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Category: Missile Defense

Jan. 27, 2021

China’s Hypersonic Weapons

Bernstein and Hancock identify potential strategic and operational issues that will need to be addressed as China's hypersonic capabilities mature.

July 29, 2020

Inevitable bedfellows? Cooperation on military technology for the development of UAVs and cruise missiles in the Asia-Pacific

Will states in the Asia-Pacific develop real capabilities to deter Chinese aggression? In this discussion paper – published as part of the Missile Dialogue Initiative research programme – Dr Amy J. Nelson and Dr T. X. Hammes examine the increased likelihood that UAV and cruise-missile technologies will proliferate throughout the Asia-Pacific.

Dec. 13, 2019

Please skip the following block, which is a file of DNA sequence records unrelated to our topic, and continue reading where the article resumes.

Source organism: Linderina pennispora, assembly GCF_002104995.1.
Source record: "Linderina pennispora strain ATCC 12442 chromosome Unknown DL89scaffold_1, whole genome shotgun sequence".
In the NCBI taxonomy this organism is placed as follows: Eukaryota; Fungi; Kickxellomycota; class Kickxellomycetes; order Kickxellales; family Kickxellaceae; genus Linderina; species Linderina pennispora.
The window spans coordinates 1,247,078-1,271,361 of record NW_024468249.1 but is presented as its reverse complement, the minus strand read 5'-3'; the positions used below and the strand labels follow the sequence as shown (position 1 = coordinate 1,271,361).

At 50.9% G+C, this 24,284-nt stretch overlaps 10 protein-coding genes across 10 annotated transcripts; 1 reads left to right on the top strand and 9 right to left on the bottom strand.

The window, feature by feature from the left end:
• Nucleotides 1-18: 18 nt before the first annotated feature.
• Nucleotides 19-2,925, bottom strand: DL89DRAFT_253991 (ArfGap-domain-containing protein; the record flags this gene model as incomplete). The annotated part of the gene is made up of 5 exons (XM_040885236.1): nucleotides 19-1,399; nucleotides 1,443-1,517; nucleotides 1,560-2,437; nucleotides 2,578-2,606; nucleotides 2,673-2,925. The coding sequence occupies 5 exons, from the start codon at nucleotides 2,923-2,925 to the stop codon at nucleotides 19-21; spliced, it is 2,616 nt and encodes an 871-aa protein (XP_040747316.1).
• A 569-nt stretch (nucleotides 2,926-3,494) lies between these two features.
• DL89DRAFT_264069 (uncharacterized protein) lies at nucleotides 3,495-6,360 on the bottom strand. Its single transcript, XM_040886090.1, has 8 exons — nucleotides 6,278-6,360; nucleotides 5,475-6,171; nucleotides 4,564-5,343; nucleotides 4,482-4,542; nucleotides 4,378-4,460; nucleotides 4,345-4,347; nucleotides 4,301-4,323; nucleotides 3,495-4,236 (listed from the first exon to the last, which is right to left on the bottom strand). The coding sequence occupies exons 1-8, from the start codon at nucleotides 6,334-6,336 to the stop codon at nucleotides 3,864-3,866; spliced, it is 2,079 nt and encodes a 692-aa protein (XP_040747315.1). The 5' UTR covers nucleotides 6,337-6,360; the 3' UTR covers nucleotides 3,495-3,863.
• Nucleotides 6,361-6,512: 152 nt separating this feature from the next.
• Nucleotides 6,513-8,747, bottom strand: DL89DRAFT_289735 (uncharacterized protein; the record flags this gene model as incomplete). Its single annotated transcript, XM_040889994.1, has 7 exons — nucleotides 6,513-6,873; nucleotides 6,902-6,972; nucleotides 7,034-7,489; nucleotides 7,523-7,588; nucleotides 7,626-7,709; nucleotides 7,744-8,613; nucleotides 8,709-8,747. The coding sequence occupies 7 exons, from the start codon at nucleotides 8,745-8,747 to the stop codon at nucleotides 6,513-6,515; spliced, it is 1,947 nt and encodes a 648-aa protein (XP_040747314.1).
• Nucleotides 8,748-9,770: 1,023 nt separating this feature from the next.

Russia's Hypersonic Weapons

While Russian hypersonic weapons could pose problems for U.S. and NATO defense planning, their introduction in the near-term is not likely to fundamentally alter the existing balance of power or the prospects for strategic stability.

Sept. 20, 2019

Power Under Parity

Distinguished Research Fellow Paul Bernstein contributed his expertise to this report on strategic parity in an era of great power competition.

Oct. 1, 2012

Star Wars Rebooted: Global Missile Defense in 2017

At present and for the near future, missile defense (MD) is not in peril of dismemberment. Indeed, the level of political consensus on the need for a missile defense runs high, as demonstrated by the Obama administration since 2009.1 But there probably will be questions about the most appropriate policy and technical options going forward when the

Jan. 1, 2010

U.S. Withdrawal from the Antiballistic Missile Treaty

As President George W. Bush made these remarks in a speech at the National Defense University (NDU) on May 1, 2001, National Security Council (NSC) Senior Director for Proliferation Strategy, Counterproliferation, and Homeland Defense Robert Joseph listened attentively. Within just 4 months of taking office, President Bush was articulating one of